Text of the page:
Different types of breast cancer have different genetic alterations that distinguish them from the normal tissue. The mutated genes in the tumor, and the expression of those genes, regulate how rapidly the tumor will grow, its likelihood of metastasizing and moving throughout the body, whether or not its growth is supported by the hormones estrogenor progesterone, whether it over-expresses certain proteins such as HER2, and how responsive it will be to different treatments.

Through gene expression, breast tumor genes regulate the timing and quantity of production of gene-specific RNA and proteins. Patterns in gene expression include both the increase and/or decrease in the expression of genes (upregulation and downregulation) that are responsible for the production of RNA and proteins. Rather than evaluating a single gene, multiparameter gene expression tests analyze the RNA of multiple tumor genes at the same time. The result is a pattern of gene expression that is consolidated into a score and/or profile. This information is then used to help predict the likely behavior of the tumor and its response to treatment.

Accordion Title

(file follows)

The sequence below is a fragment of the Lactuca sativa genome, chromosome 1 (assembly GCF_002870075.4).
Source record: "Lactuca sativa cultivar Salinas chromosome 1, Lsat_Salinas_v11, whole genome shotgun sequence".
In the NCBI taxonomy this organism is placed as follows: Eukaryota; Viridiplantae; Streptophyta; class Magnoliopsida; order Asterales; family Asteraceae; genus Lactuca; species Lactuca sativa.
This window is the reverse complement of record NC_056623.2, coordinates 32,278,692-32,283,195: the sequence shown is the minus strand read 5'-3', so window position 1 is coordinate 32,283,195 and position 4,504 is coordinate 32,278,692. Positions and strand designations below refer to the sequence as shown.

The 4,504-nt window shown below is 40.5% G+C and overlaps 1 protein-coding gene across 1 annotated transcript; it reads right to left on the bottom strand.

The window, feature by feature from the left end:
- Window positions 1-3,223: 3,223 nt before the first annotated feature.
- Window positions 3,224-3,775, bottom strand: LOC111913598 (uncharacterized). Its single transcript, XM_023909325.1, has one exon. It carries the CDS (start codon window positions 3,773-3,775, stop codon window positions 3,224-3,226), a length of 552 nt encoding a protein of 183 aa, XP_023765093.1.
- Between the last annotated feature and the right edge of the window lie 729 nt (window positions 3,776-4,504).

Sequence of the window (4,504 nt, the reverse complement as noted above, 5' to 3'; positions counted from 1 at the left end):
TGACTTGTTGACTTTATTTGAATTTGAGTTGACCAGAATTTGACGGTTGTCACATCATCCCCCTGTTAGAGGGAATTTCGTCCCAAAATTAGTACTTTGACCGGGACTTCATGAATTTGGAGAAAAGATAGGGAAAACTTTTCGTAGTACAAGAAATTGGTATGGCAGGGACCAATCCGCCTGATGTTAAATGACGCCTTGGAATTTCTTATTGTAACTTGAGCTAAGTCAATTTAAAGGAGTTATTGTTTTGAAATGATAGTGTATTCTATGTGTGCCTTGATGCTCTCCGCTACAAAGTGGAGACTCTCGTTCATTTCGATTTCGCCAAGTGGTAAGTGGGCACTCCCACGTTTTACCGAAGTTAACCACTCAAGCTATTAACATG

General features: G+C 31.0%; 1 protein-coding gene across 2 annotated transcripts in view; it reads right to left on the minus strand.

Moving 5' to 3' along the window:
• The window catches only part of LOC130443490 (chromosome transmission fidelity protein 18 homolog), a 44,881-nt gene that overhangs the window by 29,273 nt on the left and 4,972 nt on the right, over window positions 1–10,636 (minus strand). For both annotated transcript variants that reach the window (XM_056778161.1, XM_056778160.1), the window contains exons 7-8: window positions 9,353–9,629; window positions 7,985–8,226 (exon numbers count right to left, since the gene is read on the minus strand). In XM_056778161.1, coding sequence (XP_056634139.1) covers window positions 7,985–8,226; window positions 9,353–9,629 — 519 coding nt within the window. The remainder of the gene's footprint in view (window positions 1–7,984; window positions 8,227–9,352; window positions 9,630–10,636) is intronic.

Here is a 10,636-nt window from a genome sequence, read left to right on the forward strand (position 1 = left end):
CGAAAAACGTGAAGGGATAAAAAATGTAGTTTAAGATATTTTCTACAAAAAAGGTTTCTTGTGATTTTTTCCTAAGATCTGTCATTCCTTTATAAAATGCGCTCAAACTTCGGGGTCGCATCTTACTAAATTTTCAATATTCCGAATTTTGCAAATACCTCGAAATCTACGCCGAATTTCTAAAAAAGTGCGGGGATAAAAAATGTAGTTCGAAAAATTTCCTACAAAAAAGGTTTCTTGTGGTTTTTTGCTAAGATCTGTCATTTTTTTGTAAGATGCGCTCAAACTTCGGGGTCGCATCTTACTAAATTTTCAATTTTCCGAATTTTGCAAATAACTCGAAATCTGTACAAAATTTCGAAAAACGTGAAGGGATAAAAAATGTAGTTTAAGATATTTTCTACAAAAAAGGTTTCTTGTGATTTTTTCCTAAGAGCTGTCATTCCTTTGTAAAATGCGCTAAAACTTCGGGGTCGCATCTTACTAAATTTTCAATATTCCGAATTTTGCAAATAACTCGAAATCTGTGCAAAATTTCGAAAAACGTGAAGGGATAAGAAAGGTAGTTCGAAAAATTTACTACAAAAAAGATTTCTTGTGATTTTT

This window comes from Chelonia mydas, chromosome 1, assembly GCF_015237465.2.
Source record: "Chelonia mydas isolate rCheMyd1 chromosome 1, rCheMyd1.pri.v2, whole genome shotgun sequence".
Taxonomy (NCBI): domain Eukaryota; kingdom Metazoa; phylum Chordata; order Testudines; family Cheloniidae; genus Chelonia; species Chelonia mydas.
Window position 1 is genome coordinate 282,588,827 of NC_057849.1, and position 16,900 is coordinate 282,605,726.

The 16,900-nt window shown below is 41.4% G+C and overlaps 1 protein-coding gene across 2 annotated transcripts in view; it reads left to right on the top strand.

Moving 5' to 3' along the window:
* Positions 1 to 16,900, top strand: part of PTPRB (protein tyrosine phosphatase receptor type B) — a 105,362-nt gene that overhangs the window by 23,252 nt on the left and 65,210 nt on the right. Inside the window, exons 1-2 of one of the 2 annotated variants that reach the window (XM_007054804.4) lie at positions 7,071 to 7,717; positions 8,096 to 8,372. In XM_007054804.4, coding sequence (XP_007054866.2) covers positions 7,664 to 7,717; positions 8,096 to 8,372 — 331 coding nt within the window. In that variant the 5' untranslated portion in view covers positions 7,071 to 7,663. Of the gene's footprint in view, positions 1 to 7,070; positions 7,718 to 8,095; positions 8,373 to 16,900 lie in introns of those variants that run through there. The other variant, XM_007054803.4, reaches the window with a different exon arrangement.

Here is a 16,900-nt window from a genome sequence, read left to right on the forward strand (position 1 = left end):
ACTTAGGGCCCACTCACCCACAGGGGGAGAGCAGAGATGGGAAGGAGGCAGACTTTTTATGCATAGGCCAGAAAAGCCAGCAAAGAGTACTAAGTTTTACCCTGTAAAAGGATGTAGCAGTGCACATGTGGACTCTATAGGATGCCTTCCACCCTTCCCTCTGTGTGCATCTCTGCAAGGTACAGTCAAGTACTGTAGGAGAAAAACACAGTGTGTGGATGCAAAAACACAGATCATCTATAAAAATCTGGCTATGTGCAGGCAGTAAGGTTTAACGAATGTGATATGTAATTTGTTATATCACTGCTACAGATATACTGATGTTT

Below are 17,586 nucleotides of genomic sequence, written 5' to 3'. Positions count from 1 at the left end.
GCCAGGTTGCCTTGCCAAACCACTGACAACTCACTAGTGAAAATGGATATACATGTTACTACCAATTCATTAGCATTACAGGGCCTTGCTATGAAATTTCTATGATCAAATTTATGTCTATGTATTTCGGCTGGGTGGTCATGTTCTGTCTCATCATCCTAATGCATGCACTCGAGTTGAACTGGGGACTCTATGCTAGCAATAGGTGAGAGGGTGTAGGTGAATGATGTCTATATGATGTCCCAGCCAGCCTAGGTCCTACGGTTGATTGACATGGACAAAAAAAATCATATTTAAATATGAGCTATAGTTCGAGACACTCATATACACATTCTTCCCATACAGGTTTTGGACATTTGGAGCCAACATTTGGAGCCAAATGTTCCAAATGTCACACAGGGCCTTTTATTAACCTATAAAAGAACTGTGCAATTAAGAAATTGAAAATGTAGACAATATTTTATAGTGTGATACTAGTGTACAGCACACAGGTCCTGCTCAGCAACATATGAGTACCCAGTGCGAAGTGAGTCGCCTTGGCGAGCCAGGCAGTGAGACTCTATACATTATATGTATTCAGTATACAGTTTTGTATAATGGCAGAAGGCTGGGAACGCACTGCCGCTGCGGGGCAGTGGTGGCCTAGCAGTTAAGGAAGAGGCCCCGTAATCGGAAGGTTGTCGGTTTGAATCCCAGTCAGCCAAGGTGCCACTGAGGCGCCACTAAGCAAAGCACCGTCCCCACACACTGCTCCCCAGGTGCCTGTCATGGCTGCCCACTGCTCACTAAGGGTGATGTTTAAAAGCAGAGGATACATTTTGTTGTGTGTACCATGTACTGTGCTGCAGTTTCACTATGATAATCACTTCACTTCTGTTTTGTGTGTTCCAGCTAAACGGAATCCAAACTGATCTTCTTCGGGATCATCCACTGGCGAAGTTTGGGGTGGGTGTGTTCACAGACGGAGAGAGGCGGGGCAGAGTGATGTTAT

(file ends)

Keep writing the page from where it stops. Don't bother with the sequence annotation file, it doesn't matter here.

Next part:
About Breast Cancer Gene Expression Tests
  • Why are these tests important?

    Breast cancer is the most frequently diagnosed cancer in women in the U.S., excluding skin cancer, and is the second leading cause of cancer death. The American Cancer Society estimates that 230,480 new cases of invasive breast cancer and 57,650 cases of in situ breast cancer (i.e., ductal carcinoma in situ or DCIS) are diagnosed in women each year and that 39,520 women and 450 men will die of breast cancer.

    The keys to successful breast cancer treatment are early detection and appropriate treatment. The ultimate goal is to tailor treatments for the affected individual and the specific cancer type. For example, some breast cancers are more aggressive, some are estrogen or progesterone receptor responsive, promoting growth in the presence of these hormones, some show of HER2/neu (ERBB2), and some show enhanced sensitivity to chemotherapy while others are resistant to standard chemotherapy regimens. Depending on the characteristics of a tumor, treatment typically includes a combination of surgery, radiation, chemotherapy, hormone therapy, and/or targeted therapy.

    The combination of treatments selected for an individual are based on several factors. Guidelines established by the National Comprehensive Cancer Network outline resources and parameters for estimating the risk of relapse and/or death as well as the benefits of certain treatments in people with breast cancer. The traditional parameters used for these purposes include:

    • Patient's age and health
    • Tumor size
    • Presence or absence of progesterone and/or estrogen receptors (hormone status)
    • Presence of HER2/neu overexpression and/or amplification
    • Cancer grade (how normal or abnormal the tumor's cells are)
    • Stage of the cancer (whether it has remained localized, spread to nearby tissues, or spread to other organs)
    • Whether cancer cells are present in lymph nodes close to the tumor